In about a month, we’ll make those two work streams come to life with two days of events in Brussels, where we’ll organise two workshops. First with policymakers to discuss ongoing EU Directives to which EuropeOn has contributed during the legislative process and share our insight into skills needs as well as our members’ experience with electrifying buildings and ensuring they are as green and efficient as possible.
Second, we have invited relevant value chain actors for another workshop this time aimed at working out the best way forward in this transitional time. With what seems to be an ever-increasing demand for electrical installations and technologies, it is our responsibility as stakeholders of the electricity value chain to deliver when consumers want to take active part in the energy transition and make the switch to clean energy. Skills and material shortages are systemic issues that need to be addressed by policymakers in the first place but it is key that we, as trade associations take matters in our own hands to the extent possible and push the envelope for the sake of our members but also of our customers.
When it comes to taking matters in our hands, EuropeOn is not just organising events. I am very pleased that we are now working with a consortium of partners across Europe, with the support of the EU’s Erasmus+ funding programme, to work out a qualification framework for electrical skills (see other news). This will contribute to better recognition and mobility of qualified workers within the EU and help alleviating skills shortages.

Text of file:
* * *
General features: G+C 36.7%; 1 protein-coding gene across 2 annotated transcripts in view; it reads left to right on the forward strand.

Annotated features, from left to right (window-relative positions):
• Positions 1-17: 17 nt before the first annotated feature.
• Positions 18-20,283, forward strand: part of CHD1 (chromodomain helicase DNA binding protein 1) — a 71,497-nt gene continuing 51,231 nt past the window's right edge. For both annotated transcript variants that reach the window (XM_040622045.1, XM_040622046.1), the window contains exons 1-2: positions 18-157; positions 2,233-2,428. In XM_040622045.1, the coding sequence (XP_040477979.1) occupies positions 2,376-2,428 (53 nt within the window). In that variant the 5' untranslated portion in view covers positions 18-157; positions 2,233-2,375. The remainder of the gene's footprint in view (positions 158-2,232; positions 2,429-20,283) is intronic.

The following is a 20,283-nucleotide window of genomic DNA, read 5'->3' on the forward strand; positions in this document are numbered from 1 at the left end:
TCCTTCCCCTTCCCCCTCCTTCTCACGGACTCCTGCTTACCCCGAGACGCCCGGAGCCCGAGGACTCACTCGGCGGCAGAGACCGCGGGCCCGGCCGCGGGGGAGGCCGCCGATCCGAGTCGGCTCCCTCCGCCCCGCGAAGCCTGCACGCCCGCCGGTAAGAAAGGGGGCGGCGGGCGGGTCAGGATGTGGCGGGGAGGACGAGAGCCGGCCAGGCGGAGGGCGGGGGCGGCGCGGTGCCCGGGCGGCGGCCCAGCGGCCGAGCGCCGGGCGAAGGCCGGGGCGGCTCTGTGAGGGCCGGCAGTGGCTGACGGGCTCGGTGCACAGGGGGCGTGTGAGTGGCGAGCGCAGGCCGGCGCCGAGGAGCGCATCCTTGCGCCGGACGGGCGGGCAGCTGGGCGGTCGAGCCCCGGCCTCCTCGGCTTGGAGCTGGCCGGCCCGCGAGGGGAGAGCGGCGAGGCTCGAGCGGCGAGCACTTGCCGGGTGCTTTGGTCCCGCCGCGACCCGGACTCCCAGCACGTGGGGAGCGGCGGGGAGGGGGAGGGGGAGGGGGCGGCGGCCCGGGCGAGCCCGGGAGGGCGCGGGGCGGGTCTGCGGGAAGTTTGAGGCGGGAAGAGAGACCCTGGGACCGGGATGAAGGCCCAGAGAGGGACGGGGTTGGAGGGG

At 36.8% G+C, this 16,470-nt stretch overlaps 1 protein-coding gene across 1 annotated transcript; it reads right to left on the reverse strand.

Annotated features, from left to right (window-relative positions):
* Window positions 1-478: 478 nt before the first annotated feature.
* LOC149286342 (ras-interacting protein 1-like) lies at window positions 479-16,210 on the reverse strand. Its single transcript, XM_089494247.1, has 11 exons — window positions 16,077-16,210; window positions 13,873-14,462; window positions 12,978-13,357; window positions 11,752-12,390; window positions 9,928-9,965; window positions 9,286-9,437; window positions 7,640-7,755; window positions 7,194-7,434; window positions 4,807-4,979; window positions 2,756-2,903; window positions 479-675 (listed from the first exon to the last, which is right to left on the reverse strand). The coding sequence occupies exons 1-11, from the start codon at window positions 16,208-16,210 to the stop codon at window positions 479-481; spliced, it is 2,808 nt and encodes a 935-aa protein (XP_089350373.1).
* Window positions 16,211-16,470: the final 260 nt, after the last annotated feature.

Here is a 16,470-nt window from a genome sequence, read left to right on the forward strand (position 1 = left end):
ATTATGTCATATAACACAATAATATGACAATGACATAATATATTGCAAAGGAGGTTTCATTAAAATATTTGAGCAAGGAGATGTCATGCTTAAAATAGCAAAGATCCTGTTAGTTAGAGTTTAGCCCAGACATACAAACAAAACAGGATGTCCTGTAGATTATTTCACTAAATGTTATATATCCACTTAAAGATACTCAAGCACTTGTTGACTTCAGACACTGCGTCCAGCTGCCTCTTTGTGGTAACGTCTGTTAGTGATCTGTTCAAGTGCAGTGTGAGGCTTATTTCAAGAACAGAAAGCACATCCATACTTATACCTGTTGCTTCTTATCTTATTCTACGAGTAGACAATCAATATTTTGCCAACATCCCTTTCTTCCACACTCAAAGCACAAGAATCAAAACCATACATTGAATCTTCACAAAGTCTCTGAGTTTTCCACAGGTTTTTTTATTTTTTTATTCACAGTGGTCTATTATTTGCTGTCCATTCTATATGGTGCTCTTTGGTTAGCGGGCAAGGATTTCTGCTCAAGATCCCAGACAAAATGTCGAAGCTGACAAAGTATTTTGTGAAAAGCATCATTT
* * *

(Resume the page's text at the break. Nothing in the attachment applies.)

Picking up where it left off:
The issue around skills and workforce is the defining challenge of this decade for our sector and it is critical that our European association can contribute to meeting it, even if this is indeed more of a national competence with strong local variations.
However, the EU has eventually also recognised this as a defining challenge and announced that 2023 would be the “Year of Skills” (see other news). While I am eager to see what this will entail concretely, this should at the very least give more momentum to our own endeavours on this question. My hope is that this Year of Skills contributes to further raising awareness about the need for technical profiles and education in the energy transition. It could provide a real boost to the narrative of EuropeOn’s #Skills4Climate campaign launched in 2019. It was launched to call for increased action at EU and national level to resorb skill and workforce shortages that could be exacerbated with strengthened climate target. Now, with the energy crisis adding on to the existing urgency of climate change, this campaign and its messages are all the more relevant and increasingly recognised by both public and private stakeholders.
As the year unfolds, I am sure we will find new opportunities to link our own advances on skills with the renewed political context brought on by the EU Year of Skills. I am positive that this can yield concrete developments for our sector and help us prepare better for the decade to come.
With this exciting outlook for 2023, I wish you all the best for the New Year and look forward to seeing you all in Brussels!